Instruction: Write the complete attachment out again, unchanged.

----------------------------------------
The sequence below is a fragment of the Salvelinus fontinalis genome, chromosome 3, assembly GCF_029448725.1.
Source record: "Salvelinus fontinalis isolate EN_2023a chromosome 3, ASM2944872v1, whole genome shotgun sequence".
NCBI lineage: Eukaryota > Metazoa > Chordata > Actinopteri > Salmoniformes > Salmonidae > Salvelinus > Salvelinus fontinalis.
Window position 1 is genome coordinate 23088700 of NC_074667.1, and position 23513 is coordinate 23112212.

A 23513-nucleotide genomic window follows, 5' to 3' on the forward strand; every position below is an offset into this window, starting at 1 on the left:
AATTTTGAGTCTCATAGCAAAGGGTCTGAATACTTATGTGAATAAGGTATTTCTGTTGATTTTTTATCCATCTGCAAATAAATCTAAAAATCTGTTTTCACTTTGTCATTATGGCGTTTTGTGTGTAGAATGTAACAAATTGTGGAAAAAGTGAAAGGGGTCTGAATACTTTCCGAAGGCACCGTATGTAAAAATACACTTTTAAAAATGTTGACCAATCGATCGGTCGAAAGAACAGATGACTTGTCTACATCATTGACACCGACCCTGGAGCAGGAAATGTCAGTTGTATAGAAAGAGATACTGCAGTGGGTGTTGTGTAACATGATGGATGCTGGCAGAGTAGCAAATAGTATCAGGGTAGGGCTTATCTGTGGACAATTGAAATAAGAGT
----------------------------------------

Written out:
The sequence below is a fragment of the Salvelinus fontinalis genome, chromosome 3, assembly GCF_029448725.1.
Source record: "Salvelinus fontinalis isolate EN_2023a chromosome 3, ASM2944872v1, whole genome shotgun sequence".
NCBI lineage: Eukaryota > Metazoa > Chordata > Actinopteri > Salmoniformes > Salmonidae > Salvelinus > Salvelinus fontinalis.
Window position 1 is genome coordinate 23088700 of NC_074667.1, and position 23513 is coordinate 23112212.

A 23513-nucleotide genomic window follows, 5' to 3' on the forward strand; every position below is an offset into this window, starting at 1 on the left:
AATTTTGAGTCTCATAGCAAAGGGTCTGAATACTTATGTGAATAAGGTATTTCTGTTGATTTTTTATCCATCTGCAAATAAATCTAAAAATCTGTTTTCACTTTGTCATTATGGCGTTTTGTGTGTAGAATGTAACAAATTGTGGAAAAAGTGAAAGGGGTCTGAATACTTTCCGAAGGCACCGTATGTAAAAATACACTTTTAAAAATGTTGACCAATCGATCGGTCGAAAGAACAGATGACTTGTCTACATCATTGACACCGACCCTGGAGCAGGAAATGTCAGTTGTATAGAAAGAGATACTGCAGTGGGTGTTGTGTAACATGATGGATGCTGGCAGAGTAGCAAATAGTATCAGGGTAGGGCTTATCTGTGGACAATTGAAATAAGAGT